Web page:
A Self-Sufficient Cosmos: Donna Huanca’s ‘Mortal Coil’

by Fionn Adamian // July 10, 2024

Few pieces so clearly deserve the epithet “Gesamtkunstwerk” as Donna Huanca’s ‘Mortal Coil.’ Asked to describe the bewildering, otherworldly nature of this enclosed installation at Number 1 Main Road, I would say that its mixture of painting, sculpture and performance comes closest to resembling a devotional space without a deity—a crypt, a mausoleum, a crevice between life and death, a site of a dispersed séance.

Donna Huanca: ‘Mortal Coil,’ 2024, installation view // Courtesy of Number 1 Main Road

In the way that it holds the outside world in abeyance, ‘Mortal Coil’ is interested in creating a self-sufficient cosmos with the originary tasks that accompany mythical beginnings, like naming and mark-making. Many seasons and biomes come together in a tight contiguity, with a resplendent white sand decorating the floor and richly encoded wallflowers — an impasto of cirrus, moss, and periwinkle — covering digital print images on the sides. The far-side mirror swerves so that the visions of the room not only reproduce themselves but also proceed along the glass’s curvature with the uncertainty of a dark highway bend. In the middle of the exhibition room, there is a sculpture, cast in aluminum, that resembles a large piece of platinum ore with padlocks and oversized barbell piercings wrought into the mold. Framed by a thick powerful braid at its base, the sculpture bears a range of somatic traces: the clay of the original form looks kneaded, massaged, whacked, scratched and cajoled into its altar-like shape. When shown in the dark, the sculpture’s phosphorescent paint gives off a heat-map of physical touch.

Donna Huanca: ‘Mortal Coil,’ 2024, installation view // Courtesy of Number 1 Main Road

But ‘Mortal Coil’ is not a monument to absence; it is concerned with the people that will come to fill the space, and make it whole with their participation. Tracing her artistic genealogy in a talk at the Belvedere, Huanca introduced a video of the indigenous Urkupiña Festival in Bolivia, which she visited on several occasions as child on trips to her parents’ birthplace, as an example of the chaotic flux that she tried to embody in her own work. “During this festival, people will just take care of each other,” Huanca said. “I was part of little gangs of kids, we didn’t know each other but someone would eventually take care of us and feed us.” Intertwining a formative exposure to couture and performance with a memory of improvised kinship, Huanca’s recollection speaks to her present ethos of artistic collaboration. Her installations serve as a holding space for the experimentation of performers (in the case of the opening of ‘Mortal Coil,’ the aloof Julija Zaharijević), who are free to interact with the elements of the artwork as they choose.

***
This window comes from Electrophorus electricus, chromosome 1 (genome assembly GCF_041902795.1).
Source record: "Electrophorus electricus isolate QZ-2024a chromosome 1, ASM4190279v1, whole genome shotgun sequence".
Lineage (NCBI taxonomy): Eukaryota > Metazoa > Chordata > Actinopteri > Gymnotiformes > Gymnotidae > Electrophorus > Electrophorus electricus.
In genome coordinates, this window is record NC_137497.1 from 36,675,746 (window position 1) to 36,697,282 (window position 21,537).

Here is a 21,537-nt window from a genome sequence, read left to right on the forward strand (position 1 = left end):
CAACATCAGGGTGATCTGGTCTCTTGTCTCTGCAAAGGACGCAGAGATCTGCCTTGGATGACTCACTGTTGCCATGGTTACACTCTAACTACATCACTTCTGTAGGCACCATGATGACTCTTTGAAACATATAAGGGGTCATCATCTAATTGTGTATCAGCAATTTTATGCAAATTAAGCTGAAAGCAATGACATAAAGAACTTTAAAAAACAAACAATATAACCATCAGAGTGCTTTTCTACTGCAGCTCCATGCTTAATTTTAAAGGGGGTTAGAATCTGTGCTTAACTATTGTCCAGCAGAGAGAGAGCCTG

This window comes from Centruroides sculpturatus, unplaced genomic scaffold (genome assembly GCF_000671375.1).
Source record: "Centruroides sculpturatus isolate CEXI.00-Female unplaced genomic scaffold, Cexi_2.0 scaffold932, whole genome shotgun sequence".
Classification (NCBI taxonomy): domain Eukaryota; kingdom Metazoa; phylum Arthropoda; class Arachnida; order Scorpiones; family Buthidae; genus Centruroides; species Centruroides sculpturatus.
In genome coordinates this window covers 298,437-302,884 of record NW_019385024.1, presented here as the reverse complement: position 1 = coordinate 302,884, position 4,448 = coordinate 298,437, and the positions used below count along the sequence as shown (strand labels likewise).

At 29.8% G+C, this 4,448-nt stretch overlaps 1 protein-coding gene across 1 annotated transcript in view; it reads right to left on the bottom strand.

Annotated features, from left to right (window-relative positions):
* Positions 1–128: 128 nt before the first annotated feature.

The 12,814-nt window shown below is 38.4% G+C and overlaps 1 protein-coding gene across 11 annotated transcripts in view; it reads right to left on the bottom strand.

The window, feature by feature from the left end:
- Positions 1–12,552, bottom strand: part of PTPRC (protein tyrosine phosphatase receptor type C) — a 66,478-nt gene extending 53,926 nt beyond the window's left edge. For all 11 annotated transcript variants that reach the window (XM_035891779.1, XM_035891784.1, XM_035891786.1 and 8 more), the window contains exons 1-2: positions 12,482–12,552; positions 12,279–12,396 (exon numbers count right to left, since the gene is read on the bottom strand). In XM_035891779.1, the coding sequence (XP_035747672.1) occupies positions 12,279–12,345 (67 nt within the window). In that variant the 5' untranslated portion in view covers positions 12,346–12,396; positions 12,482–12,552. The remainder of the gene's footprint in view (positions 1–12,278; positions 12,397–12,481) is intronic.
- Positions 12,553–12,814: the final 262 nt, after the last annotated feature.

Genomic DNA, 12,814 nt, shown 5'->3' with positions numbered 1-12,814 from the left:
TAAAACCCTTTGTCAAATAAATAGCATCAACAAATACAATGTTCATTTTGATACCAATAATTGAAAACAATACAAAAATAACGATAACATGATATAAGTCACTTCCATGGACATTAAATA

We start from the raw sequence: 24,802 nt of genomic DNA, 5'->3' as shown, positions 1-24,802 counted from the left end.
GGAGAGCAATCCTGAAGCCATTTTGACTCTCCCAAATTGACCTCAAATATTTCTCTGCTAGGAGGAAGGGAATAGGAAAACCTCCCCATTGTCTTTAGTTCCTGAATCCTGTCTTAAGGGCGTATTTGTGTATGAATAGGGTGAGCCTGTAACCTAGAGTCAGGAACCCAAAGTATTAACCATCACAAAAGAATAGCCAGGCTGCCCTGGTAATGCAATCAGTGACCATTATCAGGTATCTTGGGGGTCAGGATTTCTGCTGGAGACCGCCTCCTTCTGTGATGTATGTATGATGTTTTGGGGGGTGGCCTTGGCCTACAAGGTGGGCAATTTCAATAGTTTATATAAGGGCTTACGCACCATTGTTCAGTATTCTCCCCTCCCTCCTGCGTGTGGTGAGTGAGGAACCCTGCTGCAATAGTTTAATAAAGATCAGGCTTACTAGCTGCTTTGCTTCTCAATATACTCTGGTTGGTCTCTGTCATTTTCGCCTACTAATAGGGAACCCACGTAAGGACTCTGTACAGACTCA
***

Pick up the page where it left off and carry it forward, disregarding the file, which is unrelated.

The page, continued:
Donna Huanca: ‘Mortal Coil,’ 2024, installation view // Courtesy of Number 1 Main Road

As an organ, the skin might be too diffuse, too perishable, to lend itself to personification in the way that the brain represents intelligence and the heart stands for love. Still, Huanca’s muse is the androgynous continuum of skin—its vulnerability to address, the variety of its breathable folds, its strength in repose. Her installations are frequently accompanied by models and performers that regenerate her artistic motifs on the skin. Here, Huanca’s method is not so much to expose the organ, as to dabble with the ways that one can reinvent it with paint. At the opening of ‘Mortal Coil,’ Zaharijević navigated the space in an amphibious-looking coat of orange and grey-green paint, in a way that renewed my faith in the possibilities that the material has, outside its habitual use on canvas. People who need a canvas to paint—to borrow the phrase from Julio Cortázar—“are the same kind who need lines on their writing paper, or who always squeeze their toothpaste up from the bottom of the tube.”

Donna Huanca: ‘Mortal Coil,’ 2024, installation view // Courtesy of Number 1 Main Road

As in a zoo, a one-way panel of glass divides the audience from the installation of ‘Mortal Coil’: the audience can peer into the installation, but the performer has no view of the spectators in the lobby. I visited the exhibition space outside of the performance, and had the opportunity to sit inside of it alone. I wondered how it felt for Zaharijević to inhabit the space for a five- hour performance. On the one hand, it might be unnerving to not be able to monitor the audience; on the other hand, five hours might be just long enough to forget about the fact that you’re being watched, long enough to spread out, relax, get bored. For the performer, ‘Mortal Coil’ exists somewhere in this tension, as an oasis of seclusion and as a stage for the fugitive pin pricks of the audience’s gaze.

Exhibition Info

Number 1 Main Road

Donna Huanca: ‘Mortal Coil’
Exhibition: June 20–July 14, 2024
Closing Performance: Saturday, July 13; 5–9pm
Ossastraße 21a, 12045 Berlin, click here for map

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